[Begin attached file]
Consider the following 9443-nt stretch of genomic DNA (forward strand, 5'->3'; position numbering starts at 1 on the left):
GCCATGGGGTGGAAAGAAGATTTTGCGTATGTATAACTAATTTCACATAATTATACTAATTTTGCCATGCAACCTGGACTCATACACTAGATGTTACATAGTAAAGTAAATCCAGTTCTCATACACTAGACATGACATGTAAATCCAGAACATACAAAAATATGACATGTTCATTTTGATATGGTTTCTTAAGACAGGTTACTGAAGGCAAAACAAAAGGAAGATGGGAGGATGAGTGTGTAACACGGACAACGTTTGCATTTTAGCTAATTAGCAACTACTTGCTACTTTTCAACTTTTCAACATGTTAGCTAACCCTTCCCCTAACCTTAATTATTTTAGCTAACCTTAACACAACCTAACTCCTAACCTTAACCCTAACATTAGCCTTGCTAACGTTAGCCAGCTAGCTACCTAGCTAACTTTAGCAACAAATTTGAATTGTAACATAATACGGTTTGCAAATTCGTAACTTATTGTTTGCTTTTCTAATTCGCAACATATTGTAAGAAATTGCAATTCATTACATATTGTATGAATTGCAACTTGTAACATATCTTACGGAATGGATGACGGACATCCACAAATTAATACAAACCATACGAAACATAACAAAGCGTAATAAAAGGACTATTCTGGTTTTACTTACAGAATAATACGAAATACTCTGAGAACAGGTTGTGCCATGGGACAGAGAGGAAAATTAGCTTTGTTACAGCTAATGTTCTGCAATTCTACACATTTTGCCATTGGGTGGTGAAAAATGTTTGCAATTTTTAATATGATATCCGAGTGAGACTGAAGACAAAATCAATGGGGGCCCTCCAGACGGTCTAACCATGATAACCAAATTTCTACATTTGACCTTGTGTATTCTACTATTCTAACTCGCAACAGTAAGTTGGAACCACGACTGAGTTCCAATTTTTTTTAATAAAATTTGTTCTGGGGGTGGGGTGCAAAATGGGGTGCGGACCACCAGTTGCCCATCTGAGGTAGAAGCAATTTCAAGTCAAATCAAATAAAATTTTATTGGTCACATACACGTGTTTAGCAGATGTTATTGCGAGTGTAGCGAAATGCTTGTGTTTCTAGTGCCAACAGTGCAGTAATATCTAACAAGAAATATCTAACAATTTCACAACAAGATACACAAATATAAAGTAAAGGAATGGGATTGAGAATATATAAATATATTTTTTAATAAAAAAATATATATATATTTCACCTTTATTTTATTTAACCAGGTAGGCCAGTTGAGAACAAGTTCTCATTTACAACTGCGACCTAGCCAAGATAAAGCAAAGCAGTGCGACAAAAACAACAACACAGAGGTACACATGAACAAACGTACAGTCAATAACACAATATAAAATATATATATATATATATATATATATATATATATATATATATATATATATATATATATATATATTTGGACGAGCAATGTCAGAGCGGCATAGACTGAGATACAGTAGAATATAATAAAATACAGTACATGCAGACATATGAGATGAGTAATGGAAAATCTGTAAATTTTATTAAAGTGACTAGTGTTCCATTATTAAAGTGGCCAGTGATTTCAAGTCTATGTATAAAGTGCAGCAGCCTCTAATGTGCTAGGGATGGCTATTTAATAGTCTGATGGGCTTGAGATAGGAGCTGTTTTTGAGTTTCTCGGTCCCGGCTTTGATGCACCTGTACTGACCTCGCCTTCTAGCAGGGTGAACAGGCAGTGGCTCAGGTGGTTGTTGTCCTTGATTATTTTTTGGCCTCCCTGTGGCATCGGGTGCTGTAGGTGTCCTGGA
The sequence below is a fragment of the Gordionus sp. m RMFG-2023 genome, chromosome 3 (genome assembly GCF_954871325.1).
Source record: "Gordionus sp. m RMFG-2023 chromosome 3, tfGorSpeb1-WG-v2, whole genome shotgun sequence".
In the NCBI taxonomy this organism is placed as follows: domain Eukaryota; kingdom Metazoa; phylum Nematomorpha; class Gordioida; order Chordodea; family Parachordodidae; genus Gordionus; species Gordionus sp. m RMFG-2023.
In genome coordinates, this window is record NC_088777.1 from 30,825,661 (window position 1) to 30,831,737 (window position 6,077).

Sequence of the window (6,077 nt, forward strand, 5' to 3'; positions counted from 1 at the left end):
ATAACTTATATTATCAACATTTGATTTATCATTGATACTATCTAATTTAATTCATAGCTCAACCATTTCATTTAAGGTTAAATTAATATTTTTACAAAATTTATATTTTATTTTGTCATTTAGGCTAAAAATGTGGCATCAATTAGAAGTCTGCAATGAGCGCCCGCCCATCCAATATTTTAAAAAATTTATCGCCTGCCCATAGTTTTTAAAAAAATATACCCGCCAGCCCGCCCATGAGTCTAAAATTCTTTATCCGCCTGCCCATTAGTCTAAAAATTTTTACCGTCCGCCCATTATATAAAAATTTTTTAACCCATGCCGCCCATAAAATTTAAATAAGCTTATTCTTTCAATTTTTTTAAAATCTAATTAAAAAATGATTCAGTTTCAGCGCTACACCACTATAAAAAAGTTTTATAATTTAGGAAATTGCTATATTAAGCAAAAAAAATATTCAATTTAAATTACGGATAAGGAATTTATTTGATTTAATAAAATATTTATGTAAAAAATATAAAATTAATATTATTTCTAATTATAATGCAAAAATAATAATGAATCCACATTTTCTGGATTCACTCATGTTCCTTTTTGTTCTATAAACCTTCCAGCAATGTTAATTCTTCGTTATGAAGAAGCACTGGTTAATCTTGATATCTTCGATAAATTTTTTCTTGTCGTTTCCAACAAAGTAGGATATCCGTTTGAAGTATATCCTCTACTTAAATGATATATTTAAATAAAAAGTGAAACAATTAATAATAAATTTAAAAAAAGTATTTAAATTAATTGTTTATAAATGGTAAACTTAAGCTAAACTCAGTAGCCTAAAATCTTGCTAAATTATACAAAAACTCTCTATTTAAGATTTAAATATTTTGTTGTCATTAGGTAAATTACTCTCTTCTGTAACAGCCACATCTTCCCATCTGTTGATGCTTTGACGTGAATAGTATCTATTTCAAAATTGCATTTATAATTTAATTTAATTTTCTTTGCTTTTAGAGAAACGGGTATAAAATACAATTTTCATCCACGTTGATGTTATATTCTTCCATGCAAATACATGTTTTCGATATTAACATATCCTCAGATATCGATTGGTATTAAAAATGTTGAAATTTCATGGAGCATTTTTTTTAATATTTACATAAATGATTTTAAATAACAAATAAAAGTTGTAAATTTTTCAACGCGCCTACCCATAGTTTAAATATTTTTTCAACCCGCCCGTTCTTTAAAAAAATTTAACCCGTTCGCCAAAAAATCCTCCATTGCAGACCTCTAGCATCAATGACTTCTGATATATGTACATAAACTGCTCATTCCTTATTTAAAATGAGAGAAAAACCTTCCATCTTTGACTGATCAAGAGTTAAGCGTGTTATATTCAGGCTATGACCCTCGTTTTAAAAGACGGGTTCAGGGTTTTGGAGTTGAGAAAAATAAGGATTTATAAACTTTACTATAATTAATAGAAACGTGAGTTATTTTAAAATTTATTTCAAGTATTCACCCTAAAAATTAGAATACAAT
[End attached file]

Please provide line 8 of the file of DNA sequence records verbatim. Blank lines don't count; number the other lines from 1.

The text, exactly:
ATAACTTATATTATCAACATTTGATTTATCATTGATACTATCTAATTTAATTCATAGCTCAACCATTTCATTTAAGGTTAAATTAATATTTTTACAAAATTTATATTTTATTTTGTCATTTAGGCTAAAAATGTGGCATCAATTAGAAGTCTGCAATGAGCGCCCGCCCATCCAATATTTTAAAAAATTTATCGCCTGCCCATAGTTTTTAAAAAAATATACCCGCCAGCCCGCCCATGAGTCTAAAATTCTTTATCCGCCTGCCCATTAGTCTAAAAATTTTTACCGTCCGCCCATTATATAAAAATTTTTTAACCCATGCCGCCCATAAAATTTAAATAAGCTTATTCTTTCAATTTTTTTAAAATCTAATTAAAAAATGATTCAGTTTCAGCGCTACACCACTATAAAAAAGTTTTATAATTTAGGAAATTGCTATATTAAGCAAAAAAAATATTCAATTTAAATTACGGATAAGGAATTTATTTGATTTAATAAAATATTTATGTAAAAAATATAAAATTAATATTATTTCTAATTATAATGCAAAAATAATAATGAATCCACATTTTCTGGATTCACTCATGTTCCTTTTTGTTCTATAAACCTTCCAGCAATGTTAATTCTTCGTTATGAAGAAGCACTGGTTAATCTTGATATCTTCGATAAATTTTTTCTTGTCGTTTCCAACAAAGTAGGATATCCGTTTGAAGTATATCCTCTACTTAAATGATATATTTAAATAAAAAGTGAAACAATTAATAATAAATTTAAAAAAAGTATTTAAATTAATTGTTTATAAATGGTAAACTTAAGCTAAACTCAGTAGCCTAAAATCTTGCTAAATTATACAAAAACTCTCTATTTAAGATTTAAATATTTTGTTGTCATTAGGTAAATTACTCTCTTCTGTAACAGCCACATCTTCCCATCTGTTGATGCTTTGACGTGAATAGTATCTATTTCAAAATTGCATTTATAATTTAATTTAATTTTCTTTGCTTTTAGAGAAACGGGTATAAAATACAATTTTCATCCACGTTGATGTTATATTCTTCCATGCAAATACATGTTTTCGATATTAACATATCCTCAGATATCGATTGGTATTAAAAATGTTGAAATTTCATGGAGCATTTTTTTTAATATTTACATAAATGATTTTAAATAACAAATAAAAGTTGTAAATTTTTCAACGCGCCTACCCATAGTTTAAATATTTTTTCAACCCGCCCGTTCTTTAAAAAAATTTAACCCGTTCGCCAAAAAATCCTCCATTGCAGACCTCTAGCATCAATGACTTCTGATATATGTACATAAACTGCTCATTCCTTATTTAAAATGAGAGAAAAACCTTCCATCTTTGACTGATCAAGAGTTAAGCGTGTTATATTCAGGCTATGACCCTCGTTTTAAAAGACGGGTTCAGGGTTTTGGAGTTGAGAAAAATAAGGATTTATAAACTTTACTATAATTAATAGAAACGTGAGTTATTTTAAAATTTATTTCAAGTATTCACCCTAAAAATTAGAATACAAT